Case Study House No. 22 may be one of the most photographed homes in the world, but it is Julius Shulman's black-and-white photographs of the house, taken in 1960, that immortalized architect Pierre Koenig's glass-and-steel design.
A new exhibition opening Saturday at Woodbury University’s Hollywood Gallery examines this phenomenon -- the ways in which architectural photography moves beyond buildings documentation and into the realm of timeless artwork.
Presented by the Julius Shulman Institute at Woodbury, “Beyond the Assignment: Defining Photographs of Architecture and Design” features the work of contemporary architectural photographers Peter Aaron, Jon Miller, Bilyana Dimitrova, Undine Pröhl, Joe Fletcher, Tim Street-Porter, Timothy Hursley, Lara Swimmer, Alan Karchmer and Paul Warchol.
Each photographer was asked to choose work that goes beyond documentation. Street-Porter is showing a black-and-white photograph of the Dennis Hopper residence in Venice, designed by architect Frank Gehry and shot for now-defunct House & Garden magazine in 1995. For Aaron, it's Rem Koolhaas' Villa dall'Ava in Paris, shot in 1991.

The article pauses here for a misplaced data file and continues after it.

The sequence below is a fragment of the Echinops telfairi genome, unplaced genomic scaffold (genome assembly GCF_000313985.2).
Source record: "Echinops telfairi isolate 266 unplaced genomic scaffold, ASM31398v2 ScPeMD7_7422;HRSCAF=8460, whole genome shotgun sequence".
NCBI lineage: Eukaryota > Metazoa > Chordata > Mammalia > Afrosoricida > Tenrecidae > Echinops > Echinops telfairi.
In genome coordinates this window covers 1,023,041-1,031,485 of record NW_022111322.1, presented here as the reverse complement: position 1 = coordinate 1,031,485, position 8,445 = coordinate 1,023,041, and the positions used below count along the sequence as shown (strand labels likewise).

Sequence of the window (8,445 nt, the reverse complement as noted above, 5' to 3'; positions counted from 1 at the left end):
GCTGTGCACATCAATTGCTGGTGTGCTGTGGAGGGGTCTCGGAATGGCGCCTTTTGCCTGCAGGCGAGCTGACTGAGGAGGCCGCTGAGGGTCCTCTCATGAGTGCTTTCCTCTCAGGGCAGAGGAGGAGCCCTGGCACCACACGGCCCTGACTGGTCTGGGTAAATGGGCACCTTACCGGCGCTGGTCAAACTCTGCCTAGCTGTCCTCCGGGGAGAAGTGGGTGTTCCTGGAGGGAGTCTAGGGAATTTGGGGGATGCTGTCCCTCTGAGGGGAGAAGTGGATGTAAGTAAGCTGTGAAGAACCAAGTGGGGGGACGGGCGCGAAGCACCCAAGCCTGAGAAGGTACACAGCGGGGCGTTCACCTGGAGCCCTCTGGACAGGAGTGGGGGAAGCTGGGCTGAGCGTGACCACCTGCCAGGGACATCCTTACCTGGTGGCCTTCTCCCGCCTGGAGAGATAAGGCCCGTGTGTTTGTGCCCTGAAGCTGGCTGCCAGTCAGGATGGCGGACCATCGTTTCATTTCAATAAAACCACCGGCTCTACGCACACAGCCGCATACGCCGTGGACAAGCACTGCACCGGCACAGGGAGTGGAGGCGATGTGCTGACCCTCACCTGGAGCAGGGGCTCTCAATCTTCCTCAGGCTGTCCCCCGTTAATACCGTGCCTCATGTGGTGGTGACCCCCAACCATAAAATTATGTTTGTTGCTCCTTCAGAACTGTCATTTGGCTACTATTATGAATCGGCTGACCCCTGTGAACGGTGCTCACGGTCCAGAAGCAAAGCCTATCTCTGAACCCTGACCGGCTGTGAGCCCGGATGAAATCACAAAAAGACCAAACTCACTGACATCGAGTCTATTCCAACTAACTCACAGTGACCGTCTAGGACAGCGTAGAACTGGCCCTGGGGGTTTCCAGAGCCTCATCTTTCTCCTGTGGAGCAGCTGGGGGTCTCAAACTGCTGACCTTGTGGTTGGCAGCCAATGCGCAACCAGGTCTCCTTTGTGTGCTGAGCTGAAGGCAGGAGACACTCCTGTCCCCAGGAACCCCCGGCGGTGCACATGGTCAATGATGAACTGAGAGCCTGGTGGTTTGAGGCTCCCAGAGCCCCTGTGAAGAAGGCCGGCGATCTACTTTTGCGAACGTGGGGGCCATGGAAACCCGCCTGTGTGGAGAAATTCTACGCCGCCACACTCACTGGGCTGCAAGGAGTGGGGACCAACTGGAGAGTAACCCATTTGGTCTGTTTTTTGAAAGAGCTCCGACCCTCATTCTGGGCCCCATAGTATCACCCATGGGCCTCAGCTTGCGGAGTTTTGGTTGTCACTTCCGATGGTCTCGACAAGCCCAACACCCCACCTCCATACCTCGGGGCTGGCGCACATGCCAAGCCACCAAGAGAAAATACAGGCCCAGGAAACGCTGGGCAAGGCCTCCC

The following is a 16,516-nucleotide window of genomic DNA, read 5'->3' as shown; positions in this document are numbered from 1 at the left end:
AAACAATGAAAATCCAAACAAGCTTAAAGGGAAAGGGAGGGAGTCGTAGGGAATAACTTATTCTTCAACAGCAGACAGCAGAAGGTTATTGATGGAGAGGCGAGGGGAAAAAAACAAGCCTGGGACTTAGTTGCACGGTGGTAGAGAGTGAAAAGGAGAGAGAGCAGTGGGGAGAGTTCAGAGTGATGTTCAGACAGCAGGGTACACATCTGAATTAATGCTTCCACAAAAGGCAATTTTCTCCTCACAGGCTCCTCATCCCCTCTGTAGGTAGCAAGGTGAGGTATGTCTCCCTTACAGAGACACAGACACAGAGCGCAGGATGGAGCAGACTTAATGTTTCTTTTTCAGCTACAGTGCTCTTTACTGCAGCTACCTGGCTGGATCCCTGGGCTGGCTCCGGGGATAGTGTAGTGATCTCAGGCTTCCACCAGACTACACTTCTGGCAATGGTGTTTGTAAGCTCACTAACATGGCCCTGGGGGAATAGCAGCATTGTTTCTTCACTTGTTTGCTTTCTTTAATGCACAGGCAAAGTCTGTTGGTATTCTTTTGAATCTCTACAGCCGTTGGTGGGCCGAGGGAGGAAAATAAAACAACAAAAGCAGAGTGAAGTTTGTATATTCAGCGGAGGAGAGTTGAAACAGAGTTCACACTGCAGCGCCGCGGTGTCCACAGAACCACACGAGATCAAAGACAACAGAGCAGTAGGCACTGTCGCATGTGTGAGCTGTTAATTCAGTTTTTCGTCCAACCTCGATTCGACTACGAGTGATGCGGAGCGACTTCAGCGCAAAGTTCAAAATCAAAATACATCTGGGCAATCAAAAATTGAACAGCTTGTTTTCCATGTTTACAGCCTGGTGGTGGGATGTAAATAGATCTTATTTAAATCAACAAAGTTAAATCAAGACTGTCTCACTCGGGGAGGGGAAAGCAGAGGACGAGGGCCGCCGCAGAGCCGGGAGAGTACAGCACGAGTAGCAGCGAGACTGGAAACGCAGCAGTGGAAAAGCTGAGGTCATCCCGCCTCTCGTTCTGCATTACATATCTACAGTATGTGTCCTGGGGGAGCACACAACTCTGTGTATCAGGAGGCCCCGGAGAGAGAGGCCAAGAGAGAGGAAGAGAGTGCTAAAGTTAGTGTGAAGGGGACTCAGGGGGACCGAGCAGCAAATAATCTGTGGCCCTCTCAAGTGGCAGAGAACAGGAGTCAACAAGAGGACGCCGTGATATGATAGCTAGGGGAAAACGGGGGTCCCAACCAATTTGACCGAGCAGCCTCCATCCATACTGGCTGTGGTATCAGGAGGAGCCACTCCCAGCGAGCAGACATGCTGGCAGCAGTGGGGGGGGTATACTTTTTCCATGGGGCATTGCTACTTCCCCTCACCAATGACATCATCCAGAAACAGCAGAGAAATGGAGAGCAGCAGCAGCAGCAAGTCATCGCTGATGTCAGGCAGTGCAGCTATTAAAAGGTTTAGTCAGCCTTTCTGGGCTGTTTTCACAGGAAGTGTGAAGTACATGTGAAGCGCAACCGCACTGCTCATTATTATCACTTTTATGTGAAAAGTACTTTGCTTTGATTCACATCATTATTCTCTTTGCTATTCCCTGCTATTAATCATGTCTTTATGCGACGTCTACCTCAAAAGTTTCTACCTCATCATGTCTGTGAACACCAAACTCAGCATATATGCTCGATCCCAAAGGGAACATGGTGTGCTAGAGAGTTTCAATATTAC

How does a photograph go "beyond the assignment"? A panel will discuss the relationship between architect and photographer at 5 p.m. Saturday at LACE Gallery, next door to WUHo Gallery. The panel will be moderated by photographer Dimitrova and will include Sarah Amelar, a contributor to L.A. at Home and a contributing editor of Architectural Record magazine; photographer Karchmer; John Ruble of Moore Ruble Yudell Architects & Planners; Alexander Walter of Archinect.com; and photographer Warchol.
The exhibition opening will be from 6 to 8 p.m. Saturday at WUHo, 6518 Hollywood Blvd., Los Angeles. The show runs through Nov. 1.
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